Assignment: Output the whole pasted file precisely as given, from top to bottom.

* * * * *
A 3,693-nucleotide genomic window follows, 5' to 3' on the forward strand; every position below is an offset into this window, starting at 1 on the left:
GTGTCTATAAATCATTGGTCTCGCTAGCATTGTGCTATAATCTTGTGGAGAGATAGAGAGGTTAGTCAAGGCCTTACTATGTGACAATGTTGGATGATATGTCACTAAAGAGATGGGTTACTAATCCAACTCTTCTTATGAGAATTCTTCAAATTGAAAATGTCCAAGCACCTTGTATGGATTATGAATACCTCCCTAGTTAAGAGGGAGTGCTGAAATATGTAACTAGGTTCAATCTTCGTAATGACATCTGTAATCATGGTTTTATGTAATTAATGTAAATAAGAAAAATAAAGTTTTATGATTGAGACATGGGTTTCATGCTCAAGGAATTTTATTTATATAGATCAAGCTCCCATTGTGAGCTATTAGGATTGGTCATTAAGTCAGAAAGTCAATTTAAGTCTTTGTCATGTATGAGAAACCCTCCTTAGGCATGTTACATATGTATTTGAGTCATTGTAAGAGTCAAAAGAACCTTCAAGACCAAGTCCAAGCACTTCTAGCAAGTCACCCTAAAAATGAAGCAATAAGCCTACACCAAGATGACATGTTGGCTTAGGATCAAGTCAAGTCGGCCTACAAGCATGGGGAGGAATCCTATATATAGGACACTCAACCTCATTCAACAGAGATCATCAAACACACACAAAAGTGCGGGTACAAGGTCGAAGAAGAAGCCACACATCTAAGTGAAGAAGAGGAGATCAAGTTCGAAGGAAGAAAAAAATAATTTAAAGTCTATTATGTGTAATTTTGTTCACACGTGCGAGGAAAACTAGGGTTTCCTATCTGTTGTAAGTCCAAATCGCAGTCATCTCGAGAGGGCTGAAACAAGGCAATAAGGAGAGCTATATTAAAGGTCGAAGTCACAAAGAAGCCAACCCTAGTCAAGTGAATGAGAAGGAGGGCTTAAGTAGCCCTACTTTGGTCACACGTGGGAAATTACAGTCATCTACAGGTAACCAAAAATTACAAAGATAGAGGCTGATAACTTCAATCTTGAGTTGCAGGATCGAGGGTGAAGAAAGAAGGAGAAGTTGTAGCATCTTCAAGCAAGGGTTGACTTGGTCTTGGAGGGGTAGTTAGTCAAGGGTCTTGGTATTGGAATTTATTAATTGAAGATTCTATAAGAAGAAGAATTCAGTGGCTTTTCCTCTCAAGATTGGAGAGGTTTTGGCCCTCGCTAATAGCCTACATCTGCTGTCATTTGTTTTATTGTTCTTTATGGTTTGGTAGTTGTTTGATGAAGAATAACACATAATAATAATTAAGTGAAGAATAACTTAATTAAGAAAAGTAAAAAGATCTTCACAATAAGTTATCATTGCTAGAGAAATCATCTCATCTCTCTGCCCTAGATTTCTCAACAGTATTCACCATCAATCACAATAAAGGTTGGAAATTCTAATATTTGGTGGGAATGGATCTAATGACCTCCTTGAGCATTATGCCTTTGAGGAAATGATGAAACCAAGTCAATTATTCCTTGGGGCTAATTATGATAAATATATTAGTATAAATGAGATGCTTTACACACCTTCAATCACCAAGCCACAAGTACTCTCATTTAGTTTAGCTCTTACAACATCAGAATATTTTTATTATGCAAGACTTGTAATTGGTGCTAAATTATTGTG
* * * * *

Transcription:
A 3,693-nucleotide genomic window follows, 5' to 3' on the forward strand; every position below is an offset into this window, starting at 1 on the left:
GTGTCTATAAATCATTGGTCTCGCTAGCATTGTGCTATAATCTTGTGGAGAGATAGAGAGGTTAGTCAAGGCCTTACTATGTGACAATGTTGGATGATATGTCACTAAAGAGATGGGTTACTAATCCAACTCTTCTTATGAGAATTCTTCAAATTGAAAATGTCCAAGCACCTTGTATGGATTATGAATACCTCCCTAGTTAAGAGGGAGTGCTGAAATATGTAACTAGGTTCAATCTTCGTAATGACATCTGTAATCATGGTTTTATGTAATTAATGTAAATAAGAAAAATAAAGTTTTATGATTGAGACATGGGTTTCATGCTCAAGGAATTTTATTTATATAGATCAAGCTCCCATTGTGAGCTATTAGGATTGGTCATTAAGTCAGAAAGTCAATTTAAGTCTTTGTCATGTATGAGAAACCCTCCTTAGGCATGTTACATATGTATTTGAGTCATTGTAAGAGTCAAAAGAACCTTCAAGACCAAGTCCAAGCACTTCTAGCAAGTCACCCTAAAAATGAAGCAATAAGCCTACACCAAGATGACATGTTGGCTTAGGATCAAGTCAAGTCGGCCTACAAGCATGGGGAGGAATCCTATATATAGGACACTCAACCTCATTCAACAGAGATCATCAAACACACACAAAAGTGCGGGTACAAGGTCGAAGAAGAAGCCACACATCTAAGTGAAGAAGAGGAGATCAAGTTCGAAGGAAGAAAAAAATAATTTAAAGTCTATTATGTGTAATTTTGTTCACACGTGCGAGGAAAACTAGGGTTTCCTATCTGTTGTAAGTCCAAATCGCAGTCATCTCGAGAGGGCTGAAACAAGGCAATAAGGAGAGCTATATTAAAGGTCGAAGTCACAAAGAAGCCAACCCTAGTCAAGTGAATGAGAAGGAGGGCTTAAGTAGCCCTACTTTGGTCACACGTGGGAAATTACAGTCATCTACAGGTAACCAAAAATTACAAAGATAGAGGCTGATAACTTCAATCTTGAGTTGCAGGATCGAGGGTGAAGAAAGAAGGAGAAGTTGTAGCATCTTCAAGCAAGGGTTGACTTGGTCTTGGAGGGGTAGTTAGTCAAGGGTCTTGGTATTGGAATTTATTAATTGAAGATTCTATAAGAAGAAGAATTCAGTGGCTTTTCCTCTCAAGATTGGAGAGGTTTTGGCCCTCGCTAATAGCCTACATCTGCTGTCATTTGTTTTATTGTTCTTTATGGTTTGGTAGTTGTTTGATGAAGAATAACACATAATAATAATTAAGTGAAGAATAACTTAATTAAGAAAAGTAAAAAGATCTTCACAATAAGTTATCATTGCTAGAGAAATCATCTCATCTCTCTGCCCTAGATTTCTCAACAGTATTCACCATCAATCACAATAAAGGTTGGAAATTCTAATATTTGGTGGGAATGGATCTAATGACCTCCTTGAGCATTATGCCTTTGAGGAAATGATGAAACCAAGTCAATTATTCCTTGGGGCTAATTATGATAAATATATTAGTATAAATGAGATGCTTTACACACCTTCAATCACCAAGCCACAAGTACTCTCATTTAGTTTAGCTCTTACAACATCAGAATATTTTTATTATGCAAGACTTGTAATTGGTGCTAAATTATTGTG